Shattered (1991) from Johnny Web (Uncle Scoopy; Greg Wroblewski) and Tuna

Scoop's comments in white (MAJOR SPOILERS):

I always complain when thrillers are so implausible that the events could not possibly have really happened within any reasonable limit of probability, so I am indulging in some serious hypocrisy here when I say that this mystery/thriller entertained the hell out of me even though the whole thing was so contrived as to defy all common sense and logic.

The confusion so typical of this genre actually worked in this context, because the hero (Tom Berenger) had amnesia caused by a severe auto accident, and he was trying to reconstruct his own life. Our confusion mirrors his own.  Oh, yeah, I know that filmmakers use amnesia even more often and even less plausibly than they use multiple personality disorder. Has anyone ever met anybody who had amnesia in real life that resembled "movie amnesia"? I have never known of anyone with amnesia of any type, and I've never met anyone who has. I suppose even very limited traumatic amnesia affects only a miniscule portion of the population, and "movie style total traumatic amnesia" must be rarer than spotted owls, although hundreds of movie and TV scripts hinge on it.

I willfully ignored my distaste for the amnesia gimmick because the film is photographed and acted proficiently, and the director (Wolfgang Petersen - the same guy who directed Das Boot!) managed to keep the feeling of suspense at a high level.

Tuna mentioned that the ending surprised him, but I guess I've been around the block far too many times with these thrillers, because I guessed it immediately, in about the first two minutes of the movie. I explained my theory to my daughter, and she bet that "it couldn't be that twisted", but I won the bet, because I expect Hollywood thrillers to defy all logic, and I start with the assumption that such is the case. I am also expecting the Spanish Inquisition to arrive at any minute

Even though I foresaw the twist, I still enjoyed the way the film fleshed out the details, and I enjoyed trying to guess who was in on it and who wasn't, as well as who knew what.


Greta Scacchi shows her breasts in several scenes

  • The screenwriter did make one jumbo error, reminiscent of the famous chauffeur murder in The Big Sleep. (Background. The director of The Big Sleep was so confused by the plot that he called up Raymond Chandler, the author of the book, to clear up some plot points. Even Chandler could not explain who killed the chauffeur.) Greta Scacchi, the conniving femme fatale in Shattered, receives a phone call from a guy named Jack Stanton, somebody whose identity is integral to the entire mystery. The call was actually made by a man - we know this because of the maid who took the call. There is nobody who could have made that call! If the caller had been a woman, there could be a possible explanation, but the maid clearly said that she talked to Stanton himself, and it was a man's voice. Not possible! So the Stanton call goes on the unexplainable plot point list, along with the chauffeur murder.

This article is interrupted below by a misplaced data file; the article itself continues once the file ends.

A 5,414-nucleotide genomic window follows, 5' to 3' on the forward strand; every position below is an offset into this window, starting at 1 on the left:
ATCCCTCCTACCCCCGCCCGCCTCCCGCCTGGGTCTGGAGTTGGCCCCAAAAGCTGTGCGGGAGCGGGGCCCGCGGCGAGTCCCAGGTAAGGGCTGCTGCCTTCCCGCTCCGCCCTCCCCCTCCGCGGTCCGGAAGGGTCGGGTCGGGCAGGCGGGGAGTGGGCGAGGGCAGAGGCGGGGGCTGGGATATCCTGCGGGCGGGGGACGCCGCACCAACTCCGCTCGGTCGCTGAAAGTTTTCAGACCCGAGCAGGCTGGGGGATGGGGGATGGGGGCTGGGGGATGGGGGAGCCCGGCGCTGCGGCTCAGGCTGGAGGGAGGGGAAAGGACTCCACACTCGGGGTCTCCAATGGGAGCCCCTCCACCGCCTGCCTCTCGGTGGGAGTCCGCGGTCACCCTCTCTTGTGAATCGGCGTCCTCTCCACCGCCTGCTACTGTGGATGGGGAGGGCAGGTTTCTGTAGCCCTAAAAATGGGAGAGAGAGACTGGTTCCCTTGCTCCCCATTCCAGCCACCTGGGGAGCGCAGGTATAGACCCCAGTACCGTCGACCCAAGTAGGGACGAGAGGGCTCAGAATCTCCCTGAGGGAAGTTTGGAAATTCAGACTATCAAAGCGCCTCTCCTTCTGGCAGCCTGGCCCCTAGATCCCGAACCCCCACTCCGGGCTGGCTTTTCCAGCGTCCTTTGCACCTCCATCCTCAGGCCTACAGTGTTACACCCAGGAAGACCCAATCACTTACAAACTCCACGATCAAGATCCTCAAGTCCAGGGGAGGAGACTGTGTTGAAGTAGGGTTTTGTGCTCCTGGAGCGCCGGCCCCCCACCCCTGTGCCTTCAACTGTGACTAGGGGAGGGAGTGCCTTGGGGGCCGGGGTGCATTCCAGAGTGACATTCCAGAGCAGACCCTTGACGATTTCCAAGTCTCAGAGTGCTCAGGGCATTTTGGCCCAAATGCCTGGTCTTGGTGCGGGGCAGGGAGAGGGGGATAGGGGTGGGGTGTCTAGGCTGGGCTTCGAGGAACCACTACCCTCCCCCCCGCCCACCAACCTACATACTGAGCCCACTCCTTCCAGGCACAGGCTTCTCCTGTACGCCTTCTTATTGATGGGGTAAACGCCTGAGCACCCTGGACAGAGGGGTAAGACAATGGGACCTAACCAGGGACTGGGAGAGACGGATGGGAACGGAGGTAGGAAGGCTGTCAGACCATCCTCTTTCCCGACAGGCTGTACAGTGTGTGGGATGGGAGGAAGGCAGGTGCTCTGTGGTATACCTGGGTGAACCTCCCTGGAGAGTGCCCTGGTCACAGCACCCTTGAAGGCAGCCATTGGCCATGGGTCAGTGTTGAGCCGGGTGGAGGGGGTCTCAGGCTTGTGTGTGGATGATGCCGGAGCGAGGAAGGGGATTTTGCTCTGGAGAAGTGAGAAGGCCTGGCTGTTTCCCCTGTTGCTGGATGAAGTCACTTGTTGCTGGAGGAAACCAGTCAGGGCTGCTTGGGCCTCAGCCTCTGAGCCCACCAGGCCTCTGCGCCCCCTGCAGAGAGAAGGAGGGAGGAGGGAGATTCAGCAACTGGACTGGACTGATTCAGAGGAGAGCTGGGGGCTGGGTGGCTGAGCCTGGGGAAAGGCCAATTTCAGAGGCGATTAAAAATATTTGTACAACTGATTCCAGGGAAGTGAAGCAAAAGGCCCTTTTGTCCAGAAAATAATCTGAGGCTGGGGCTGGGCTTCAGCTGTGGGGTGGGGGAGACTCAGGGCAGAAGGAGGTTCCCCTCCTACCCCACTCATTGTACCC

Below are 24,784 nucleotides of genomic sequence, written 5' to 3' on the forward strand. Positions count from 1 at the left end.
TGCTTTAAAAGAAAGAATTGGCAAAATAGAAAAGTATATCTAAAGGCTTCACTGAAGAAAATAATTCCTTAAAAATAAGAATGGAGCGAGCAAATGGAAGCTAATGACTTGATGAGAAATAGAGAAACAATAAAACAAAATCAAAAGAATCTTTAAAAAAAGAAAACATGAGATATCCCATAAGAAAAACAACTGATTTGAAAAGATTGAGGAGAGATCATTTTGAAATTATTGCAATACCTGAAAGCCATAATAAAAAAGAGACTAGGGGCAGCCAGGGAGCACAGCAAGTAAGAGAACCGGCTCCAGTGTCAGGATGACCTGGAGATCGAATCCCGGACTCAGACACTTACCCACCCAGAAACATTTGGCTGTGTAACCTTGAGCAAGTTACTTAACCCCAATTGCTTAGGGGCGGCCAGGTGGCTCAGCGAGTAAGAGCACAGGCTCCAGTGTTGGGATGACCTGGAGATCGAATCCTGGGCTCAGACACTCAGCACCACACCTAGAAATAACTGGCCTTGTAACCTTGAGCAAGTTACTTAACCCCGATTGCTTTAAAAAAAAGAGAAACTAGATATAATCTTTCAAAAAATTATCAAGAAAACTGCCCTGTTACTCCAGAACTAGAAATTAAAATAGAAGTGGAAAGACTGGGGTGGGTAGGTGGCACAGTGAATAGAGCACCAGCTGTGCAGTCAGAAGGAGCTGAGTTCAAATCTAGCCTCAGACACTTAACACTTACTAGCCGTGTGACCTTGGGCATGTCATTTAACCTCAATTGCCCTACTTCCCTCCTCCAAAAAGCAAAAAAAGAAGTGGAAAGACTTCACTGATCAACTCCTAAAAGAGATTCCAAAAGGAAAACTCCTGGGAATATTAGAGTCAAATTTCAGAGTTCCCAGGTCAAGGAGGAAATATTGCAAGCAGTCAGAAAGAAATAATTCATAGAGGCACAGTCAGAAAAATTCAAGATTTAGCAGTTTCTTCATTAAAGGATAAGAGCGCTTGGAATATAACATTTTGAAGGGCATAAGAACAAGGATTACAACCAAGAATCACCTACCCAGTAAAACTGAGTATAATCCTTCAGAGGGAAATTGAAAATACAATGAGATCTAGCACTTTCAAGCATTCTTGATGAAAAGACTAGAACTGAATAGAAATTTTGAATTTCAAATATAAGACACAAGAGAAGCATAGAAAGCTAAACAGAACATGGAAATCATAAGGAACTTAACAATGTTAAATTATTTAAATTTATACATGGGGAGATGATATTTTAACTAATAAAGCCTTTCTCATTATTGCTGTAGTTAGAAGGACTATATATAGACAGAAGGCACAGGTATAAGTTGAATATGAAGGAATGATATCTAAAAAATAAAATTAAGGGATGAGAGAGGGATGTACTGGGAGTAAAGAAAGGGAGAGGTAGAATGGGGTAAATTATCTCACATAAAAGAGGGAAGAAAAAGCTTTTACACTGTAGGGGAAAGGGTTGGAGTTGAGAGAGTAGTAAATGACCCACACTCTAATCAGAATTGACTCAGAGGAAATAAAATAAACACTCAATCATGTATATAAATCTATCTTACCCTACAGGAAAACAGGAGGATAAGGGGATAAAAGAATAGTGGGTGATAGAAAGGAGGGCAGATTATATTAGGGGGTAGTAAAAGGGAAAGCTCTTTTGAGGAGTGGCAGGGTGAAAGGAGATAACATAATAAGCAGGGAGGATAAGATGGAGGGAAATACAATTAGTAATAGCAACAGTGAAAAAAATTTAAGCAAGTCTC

• At one point, while driving through a portion of a forest with no roads, Tom Berenger demonstrates driving skills and daring that would make Mario Andretti envious. In fact, it might make God envious. No matter who he really was, there was nothing in his past that could have explained this. When I watched that scene, I started to revise my interpretation of the "twist", thinking that the Berenger character might actually have been a stunt man hired to stage the accident in the opening scene. That wasn't an unreasonable thought, but it wasn't correct, and his unearthly driving ability remains unexplained.
  • Spoiler ahead: once we buy into amnesia, it is reasonable for the film to postulate that Berenger is simply a different man from whom we think he is. After all, one man with no memory, a man whose appearance has been completely reconstructed by plastic surgery, is pretty much interchangeable with another. But what is completely implausible is that nobody can tell he's a different man except his lover. His partner never suspects a thing, even though Berenger the architect suddenly has no idea how to do architecture. Did the two men (that Berenger might have been) have the same voice? The same birthmarks? Use the same vocabulary? Like the same food and music?